Designed to celebrate the East London borough’s rich heritage, the first phase of the scheme allows local people to nominate a site with an historic importance to be to be marked with a plaque. Nominations can be submitted online or by picking up a copy of the nomination form from any Idea Store or Library across the borough.
Tower Hamlets has a number of blue plaques in the borough through a national scheme which has now closed to new proposals due to government funding cuts. The blue plaques commemorate the link between notable figures of the past and the building in which they lived or worked.
Notable plaques in the borough include the inspirational Sir Thomas Fowell Buxton who lived and worked in the borough and was an active anti-slavery campaigner who represents the history of challenging the status quo and fighting injustice.
Another plaque commemorating Edith Cavell, a pioneer of modern nursing in Belgium and a heroine of the Great War who trained and worked in Tower Hamlets, is displayed by the Royal London Hospital in Whitechapel.
Plaques are not just limited to individuals in the borough but more widely representing locations and events.
During World War Two, Tower Hamlets docks, railways and industries meant that the area was a continual target resulting in horrific levels of infrastructure destruction and deaths. A plaque under the Railway Bridge in Bow acknowledges the first Flying Bomb which fell in the borough.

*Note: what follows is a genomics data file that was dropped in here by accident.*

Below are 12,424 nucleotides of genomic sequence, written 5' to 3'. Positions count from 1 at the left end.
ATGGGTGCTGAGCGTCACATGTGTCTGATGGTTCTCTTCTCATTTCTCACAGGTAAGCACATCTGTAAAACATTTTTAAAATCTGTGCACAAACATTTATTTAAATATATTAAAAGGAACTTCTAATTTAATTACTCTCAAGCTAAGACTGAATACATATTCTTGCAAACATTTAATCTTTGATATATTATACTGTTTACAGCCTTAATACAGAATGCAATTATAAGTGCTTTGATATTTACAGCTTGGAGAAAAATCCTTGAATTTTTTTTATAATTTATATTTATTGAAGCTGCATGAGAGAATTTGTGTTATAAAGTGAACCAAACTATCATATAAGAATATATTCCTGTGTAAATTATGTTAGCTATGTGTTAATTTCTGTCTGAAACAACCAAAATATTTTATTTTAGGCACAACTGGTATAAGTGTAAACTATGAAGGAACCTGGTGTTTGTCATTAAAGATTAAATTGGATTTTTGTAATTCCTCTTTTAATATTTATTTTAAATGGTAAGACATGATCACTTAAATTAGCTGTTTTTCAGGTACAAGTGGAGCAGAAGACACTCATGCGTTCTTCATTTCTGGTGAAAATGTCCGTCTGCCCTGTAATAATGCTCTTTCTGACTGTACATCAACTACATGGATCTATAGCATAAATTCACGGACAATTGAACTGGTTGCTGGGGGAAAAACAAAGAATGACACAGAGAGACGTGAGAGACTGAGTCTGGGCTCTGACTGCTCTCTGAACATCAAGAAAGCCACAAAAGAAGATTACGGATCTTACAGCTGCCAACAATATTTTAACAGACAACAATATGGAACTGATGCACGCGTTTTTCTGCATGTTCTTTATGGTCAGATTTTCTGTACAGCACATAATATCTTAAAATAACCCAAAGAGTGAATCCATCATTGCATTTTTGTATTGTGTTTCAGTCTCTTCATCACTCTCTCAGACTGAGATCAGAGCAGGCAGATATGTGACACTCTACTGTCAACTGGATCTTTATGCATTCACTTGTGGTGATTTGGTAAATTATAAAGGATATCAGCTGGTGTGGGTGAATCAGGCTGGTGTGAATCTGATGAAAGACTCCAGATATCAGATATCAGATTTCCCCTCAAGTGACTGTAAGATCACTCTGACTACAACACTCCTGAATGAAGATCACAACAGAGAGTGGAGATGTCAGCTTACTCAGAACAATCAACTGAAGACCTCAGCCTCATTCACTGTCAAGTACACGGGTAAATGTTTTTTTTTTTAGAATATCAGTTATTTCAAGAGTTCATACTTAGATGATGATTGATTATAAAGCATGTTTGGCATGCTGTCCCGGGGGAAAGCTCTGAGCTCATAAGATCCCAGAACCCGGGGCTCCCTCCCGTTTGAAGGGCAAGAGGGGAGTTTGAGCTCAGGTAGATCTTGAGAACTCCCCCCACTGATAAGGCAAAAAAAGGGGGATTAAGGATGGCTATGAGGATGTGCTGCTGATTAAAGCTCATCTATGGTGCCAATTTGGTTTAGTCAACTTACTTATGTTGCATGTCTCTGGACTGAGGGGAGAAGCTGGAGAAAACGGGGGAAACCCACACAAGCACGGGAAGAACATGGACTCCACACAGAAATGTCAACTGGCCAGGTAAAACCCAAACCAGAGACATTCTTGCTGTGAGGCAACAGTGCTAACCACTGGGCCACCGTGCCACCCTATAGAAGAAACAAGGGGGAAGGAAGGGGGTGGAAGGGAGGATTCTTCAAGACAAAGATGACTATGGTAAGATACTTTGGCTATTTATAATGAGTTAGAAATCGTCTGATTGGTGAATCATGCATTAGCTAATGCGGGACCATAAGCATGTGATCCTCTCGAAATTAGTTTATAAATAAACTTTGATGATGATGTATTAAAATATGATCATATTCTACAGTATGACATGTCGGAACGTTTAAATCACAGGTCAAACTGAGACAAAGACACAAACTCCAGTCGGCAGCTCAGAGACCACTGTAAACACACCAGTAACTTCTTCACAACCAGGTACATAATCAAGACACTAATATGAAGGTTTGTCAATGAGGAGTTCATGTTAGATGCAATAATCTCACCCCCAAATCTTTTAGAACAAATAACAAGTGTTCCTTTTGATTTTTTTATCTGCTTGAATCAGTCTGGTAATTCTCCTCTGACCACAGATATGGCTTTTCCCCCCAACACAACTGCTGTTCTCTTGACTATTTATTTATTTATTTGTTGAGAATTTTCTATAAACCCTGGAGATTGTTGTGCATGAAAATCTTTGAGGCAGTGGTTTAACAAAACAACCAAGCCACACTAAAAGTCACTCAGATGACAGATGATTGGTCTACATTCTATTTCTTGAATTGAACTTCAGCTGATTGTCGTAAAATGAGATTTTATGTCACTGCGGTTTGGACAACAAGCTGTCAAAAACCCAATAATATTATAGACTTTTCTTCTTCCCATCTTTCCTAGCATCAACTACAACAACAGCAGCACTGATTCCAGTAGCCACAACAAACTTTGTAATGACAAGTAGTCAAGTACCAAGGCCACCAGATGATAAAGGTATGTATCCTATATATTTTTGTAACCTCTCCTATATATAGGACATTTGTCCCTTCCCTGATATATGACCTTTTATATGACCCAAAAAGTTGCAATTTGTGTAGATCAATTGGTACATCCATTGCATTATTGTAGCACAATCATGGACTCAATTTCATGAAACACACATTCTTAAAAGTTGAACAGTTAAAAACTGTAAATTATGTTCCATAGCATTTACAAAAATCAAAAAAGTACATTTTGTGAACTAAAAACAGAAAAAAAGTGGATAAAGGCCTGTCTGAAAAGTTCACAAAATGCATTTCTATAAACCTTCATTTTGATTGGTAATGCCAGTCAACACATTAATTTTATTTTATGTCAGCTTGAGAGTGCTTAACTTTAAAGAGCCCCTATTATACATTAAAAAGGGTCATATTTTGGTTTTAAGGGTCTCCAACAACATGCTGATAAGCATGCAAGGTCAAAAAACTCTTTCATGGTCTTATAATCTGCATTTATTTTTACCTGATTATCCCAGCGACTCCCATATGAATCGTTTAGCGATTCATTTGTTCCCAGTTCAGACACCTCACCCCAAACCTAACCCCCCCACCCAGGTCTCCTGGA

Mayor of Tower Hamlets, Lutfur Rahman, at the launch said: “Tower Hamlets has always been a unique area. It’s a place with huge developments and a constantly evolving borough. The level of diversity and change mean there is an even greater need here, than possibly anywhere else in the country, to recognise our common history through the contributions made by different people, places and events.
“The nature of the scheme means that every resident’s voice is significant. Anyone can nominate a person, place or event that is specifically important or meaningful to them whilst celebrating our distinctive and fascinating history.”
Mayor Rahman explained to the audience of locals and representatives from historic organisations how the national blue plaque scheme only skims the surface of the large, diverse range of people, places and events that deserve recognition and appreciation in the borough.
Cabinet member for culture, Cllr Rania Khan, said: “History was not just made by famous and powerful people. History is also made by ordinary people. We want to ensure that we honour the diversity of the individuals who made Tower Hamlets’ history. We want to give ownership of the process to the people of this borough and that is why local people will be nominating and voting as part of this scheme.”
The Tower Hamlets People’s Plaque scheme was approved as a result of a £4,000 budget amendment earlier this year to recognise the importance of heritage in the borough.
20 nominations will be shortlisted for a public vote after the closing date on Sunday, November 3.
For more information visit www.towerhamlets.gov.uk/peoplesplaques or email firstname.lastname@example.org